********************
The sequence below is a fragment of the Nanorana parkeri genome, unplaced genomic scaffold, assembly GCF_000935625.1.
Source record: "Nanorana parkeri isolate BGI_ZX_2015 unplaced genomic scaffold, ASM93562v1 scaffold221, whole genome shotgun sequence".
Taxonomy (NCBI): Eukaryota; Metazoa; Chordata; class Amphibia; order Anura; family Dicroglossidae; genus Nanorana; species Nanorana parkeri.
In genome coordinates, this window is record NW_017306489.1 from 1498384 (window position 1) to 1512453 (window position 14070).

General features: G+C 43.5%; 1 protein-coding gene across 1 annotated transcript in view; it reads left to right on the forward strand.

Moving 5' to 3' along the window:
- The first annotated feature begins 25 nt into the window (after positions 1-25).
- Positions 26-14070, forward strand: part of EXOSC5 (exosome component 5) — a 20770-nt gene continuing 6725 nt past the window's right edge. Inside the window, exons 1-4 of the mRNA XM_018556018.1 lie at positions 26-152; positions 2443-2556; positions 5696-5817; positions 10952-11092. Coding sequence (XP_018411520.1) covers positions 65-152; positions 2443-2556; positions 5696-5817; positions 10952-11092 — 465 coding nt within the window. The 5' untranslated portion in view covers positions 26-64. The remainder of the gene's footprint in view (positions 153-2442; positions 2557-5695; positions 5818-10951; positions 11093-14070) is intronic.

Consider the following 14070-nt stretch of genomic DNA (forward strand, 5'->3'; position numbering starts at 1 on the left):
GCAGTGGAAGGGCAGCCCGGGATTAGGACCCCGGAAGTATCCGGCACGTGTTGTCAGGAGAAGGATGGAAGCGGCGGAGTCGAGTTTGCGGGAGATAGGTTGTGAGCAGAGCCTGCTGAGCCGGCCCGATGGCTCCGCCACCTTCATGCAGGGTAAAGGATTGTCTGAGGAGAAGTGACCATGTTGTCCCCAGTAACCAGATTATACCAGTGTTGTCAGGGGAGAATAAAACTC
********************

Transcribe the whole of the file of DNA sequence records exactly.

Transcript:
The sequence below is a fragment of the Nanorana parkeri genome, unplaced genomic scaffold, assembly GCF_000935625.1.
Source record: "Nanorana parkeri isolate BGI_ZX_2015 unplaced genomic scaffold, ASM93562v1 scaffold221, whole genome shotgun sequence".
Taxonomy (NCBI): Eukaryota; Metazoa; Chordata; class Amphibia; order Anura; family Dicroglossidae; genus Nanorana; species Nanorana parkeri.
In genome coordinates, this window is record NW_017306489.1 from 1498384 (window position 1) to 1512453 (window position 14070).

General features: G+C 43.5%; 1 protein-coding gene across 1 annotated transcript in view; it reads left to right on the forward strand.

Moving 5' to 3' along the window:
- The first annotated feature begins 25 nt into the window (after positions 1-25).
- Positions 26-14070, forward strand: part of EXOSC5 (exosome component 5) — a 20770-nt gene continuing 6725 nt past the window's right edge. Inside the window, exons 1-4 of the mRNA XM_018556018.1 lie at positions 26-152; positions 2443-2556; positions 5696-5817; positions 10952-11092. Coding sequence (XP_018411520.1) covers positions 65-152; positions 2443-2556; positions 5696-5817; positions 10952-11092 — 465 coding nt within the window. The 5' untranslated portion in view covers positions 26-64. The remainder of the gene's footprint in view (positions 153-2442; positions 2557-5695; positions 5818-10951; positions 11093-14070) is intronic.

Consider the following 14070-nt stretch of genomic DNA (forward strand, 5'->3'; position numbering starts at 1 on the left):
GCAGTGGAAGGGCAGCCCGGGATTAGGACCCCGGAAGTATCCGGCACGTGTTGTCAGGAGAAGGATGGAAGCGGCGGAGTCGAGTTTGCGGGAGATAGGTTGTGAGCAGAGCCTGCTGAGCCGGCCCGATGGCTCCGCCACCTTCATGCAGGGTAAAGGATTGTCTGAGGAGAAGTGACCATGTTGTCCCCAGTAACCAGATTATACCAGTGTTGTCAGGGGAGAATAAAACTC